If you include a very modest tweak of the Mac Pro’s specs, all of Apple’s Macs were updated in 2012, so what can we expect in 2013? Reports include a move away from Intel to ARM-based Macs, Siri and Maps integration as part of wider convergence between Apple’s desktop and mobile operating systems, and at long last a significant Mac Pro update. Other possibilities include the option of iMacs with Retina displays and Apple’s apparent plans to drop optical drives from all Macs.
The company impressed with the latest iMac updates, packing plenty of power and features into a slim form factor and futuristic design. Analysts have predicted the latest models will help reverse a drop in sales, and Apple could see an enormous 434 percent quarter over quarter increase in desktop computer sales in the first quarter of 2013. Unfortunately, the new iMac didn’t launch until the end of November, and supply was expected to be limited, so sales of the new computers are unlikely to make a big impact in the December quarter.
Should the iMac be as popular as predicted, Apple will need to build on that success with equally impressive iMac updates in the coming years to tempt PC switchers and convince existing users to upgrade.
One suggestion is that the same stunning Retina display found on other Apple hardware may make it’s way to the iMac, although that depends on cost. Currently, Apple would have to charge a significant premium to offer an iMac with Retina display, especially the 27in model. Apple’s newest iMacs already have impressive displays using in-plane switching (IPS) technology and LED backlighting to reduce reflection by 75 percent to produce strong, vivid colours, which many will be more than happy with. The company will also need to address issues surrounding the screen lamination process that requires high pressure welding, which delayed the launch of the latest iMac late in 2012. That welding technique reportedly comes from UK-based company TWI, and uses frictional heat in order to soften and merge the edges to ensure the iMac’s thinness.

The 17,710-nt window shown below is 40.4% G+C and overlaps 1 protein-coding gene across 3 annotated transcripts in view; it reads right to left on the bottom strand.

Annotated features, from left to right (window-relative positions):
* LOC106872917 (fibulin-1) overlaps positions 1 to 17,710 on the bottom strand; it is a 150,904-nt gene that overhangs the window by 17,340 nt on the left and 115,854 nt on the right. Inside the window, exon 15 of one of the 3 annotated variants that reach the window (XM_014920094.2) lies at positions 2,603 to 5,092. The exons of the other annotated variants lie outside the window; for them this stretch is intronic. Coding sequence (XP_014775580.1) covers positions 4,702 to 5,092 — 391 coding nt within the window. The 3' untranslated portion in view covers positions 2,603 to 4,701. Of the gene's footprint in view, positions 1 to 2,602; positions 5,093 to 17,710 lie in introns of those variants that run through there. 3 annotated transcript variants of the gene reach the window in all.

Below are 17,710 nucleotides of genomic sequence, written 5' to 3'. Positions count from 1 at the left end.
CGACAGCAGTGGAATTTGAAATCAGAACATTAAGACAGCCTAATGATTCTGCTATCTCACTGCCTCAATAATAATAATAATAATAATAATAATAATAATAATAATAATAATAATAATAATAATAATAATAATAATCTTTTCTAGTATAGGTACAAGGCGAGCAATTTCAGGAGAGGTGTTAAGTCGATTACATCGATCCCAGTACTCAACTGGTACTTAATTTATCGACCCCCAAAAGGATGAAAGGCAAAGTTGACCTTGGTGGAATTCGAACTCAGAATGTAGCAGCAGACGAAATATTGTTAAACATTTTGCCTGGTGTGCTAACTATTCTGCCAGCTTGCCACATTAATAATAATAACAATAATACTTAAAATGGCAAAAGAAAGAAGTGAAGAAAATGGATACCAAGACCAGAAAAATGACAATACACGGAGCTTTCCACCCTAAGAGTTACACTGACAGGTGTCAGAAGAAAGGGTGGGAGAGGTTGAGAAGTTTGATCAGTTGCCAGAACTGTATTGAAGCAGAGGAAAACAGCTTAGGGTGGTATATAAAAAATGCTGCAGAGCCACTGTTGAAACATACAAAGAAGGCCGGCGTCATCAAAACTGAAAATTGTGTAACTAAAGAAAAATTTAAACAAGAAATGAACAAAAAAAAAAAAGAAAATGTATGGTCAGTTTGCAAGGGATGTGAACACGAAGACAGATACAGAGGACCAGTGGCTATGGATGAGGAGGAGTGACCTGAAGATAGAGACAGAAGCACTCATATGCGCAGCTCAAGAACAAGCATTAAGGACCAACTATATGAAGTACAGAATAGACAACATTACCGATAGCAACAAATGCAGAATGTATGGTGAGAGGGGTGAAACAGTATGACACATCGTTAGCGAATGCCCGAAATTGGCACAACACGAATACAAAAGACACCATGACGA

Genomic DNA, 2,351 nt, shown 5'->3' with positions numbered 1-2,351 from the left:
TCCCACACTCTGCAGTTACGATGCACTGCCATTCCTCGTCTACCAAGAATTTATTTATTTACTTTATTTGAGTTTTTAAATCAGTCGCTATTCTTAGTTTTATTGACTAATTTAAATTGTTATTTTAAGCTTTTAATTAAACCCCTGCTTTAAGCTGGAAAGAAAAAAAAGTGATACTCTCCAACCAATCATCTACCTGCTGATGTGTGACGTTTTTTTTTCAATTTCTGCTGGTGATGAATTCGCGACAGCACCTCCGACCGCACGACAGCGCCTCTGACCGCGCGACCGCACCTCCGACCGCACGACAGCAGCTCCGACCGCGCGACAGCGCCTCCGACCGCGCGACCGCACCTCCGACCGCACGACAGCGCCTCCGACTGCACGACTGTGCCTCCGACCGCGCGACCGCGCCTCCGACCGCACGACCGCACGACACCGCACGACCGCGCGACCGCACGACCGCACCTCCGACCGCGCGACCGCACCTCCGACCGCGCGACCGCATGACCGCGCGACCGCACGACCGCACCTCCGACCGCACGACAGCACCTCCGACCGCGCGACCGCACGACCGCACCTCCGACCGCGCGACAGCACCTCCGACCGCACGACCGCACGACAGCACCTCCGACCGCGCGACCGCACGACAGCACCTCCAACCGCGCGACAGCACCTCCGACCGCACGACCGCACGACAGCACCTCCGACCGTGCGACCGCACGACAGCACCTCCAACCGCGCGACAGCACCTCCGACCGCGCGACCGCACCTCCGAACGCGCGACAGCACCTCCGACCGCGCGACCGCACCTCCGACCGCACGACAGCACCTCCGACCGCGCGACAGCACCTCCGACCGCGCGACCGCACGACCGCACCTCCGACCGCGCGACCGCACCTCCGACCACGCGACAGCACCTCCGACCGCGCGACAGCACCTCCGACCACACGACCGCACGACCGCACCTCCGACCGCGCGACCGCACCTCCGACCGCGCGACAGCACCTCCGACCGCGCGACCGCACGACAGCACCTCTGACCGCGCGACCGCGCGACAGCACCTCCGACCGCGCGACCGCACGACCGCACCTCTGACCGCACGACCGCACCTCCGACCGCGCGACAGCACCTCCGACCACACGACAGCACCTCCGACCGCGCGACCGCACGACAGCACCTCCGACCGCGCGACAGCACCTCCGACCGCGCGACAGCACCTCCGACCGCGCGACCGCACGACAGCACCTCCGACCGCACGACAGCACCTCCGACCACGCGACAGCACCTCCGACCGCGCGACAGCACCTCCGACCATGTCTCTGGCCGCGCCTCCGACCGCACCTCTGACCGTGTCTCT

In 2012, Apple introduced the 13in Retina display MacBook Pro, which was smaller, slimmer and lighter than previous models. It also ditched the optical drive in the process and blurred the line between the MacBook Pro and Air further. Its possible that the company will introduce an Air with a Retina display, supplies permitting, at some point this year while retaining the option of a cheaper non-Retina model, which has proved so popular. Despite Intel’s claim that 40 percent of all laptops sold in 2012 would be ultrabooks, the most popular, mid-range priced ultra-portable notebook remained the MacBook Air, according to ABI Research.
Apple is said to be sourcing thinner components for the next generation of MacBook Airs due in 2013 in an effort to maintain a lead that saw the company take around 40 percent of the slim notebook market in 2012. It will face stronger competition in this sector though, if Intel’s prediction of cheaper ultrabooks becomes a reality. Apple could also face further competition from Microsoft, if laptop users are tempted to upgrade to Windows 8, introduced to some acclaim in October 2012.
It’s likely that the company will continue a shift to SSD or flash storage as Apple calls it, which doesn’t employ any moving mechanical components unlike more traditional hard disk drives, to shrink MacBooks further.
In recent years, many long-time Apple observers have noted that it appears to have abandoned the type of creative professionals who kept the Mac maker afloat during more difficult times.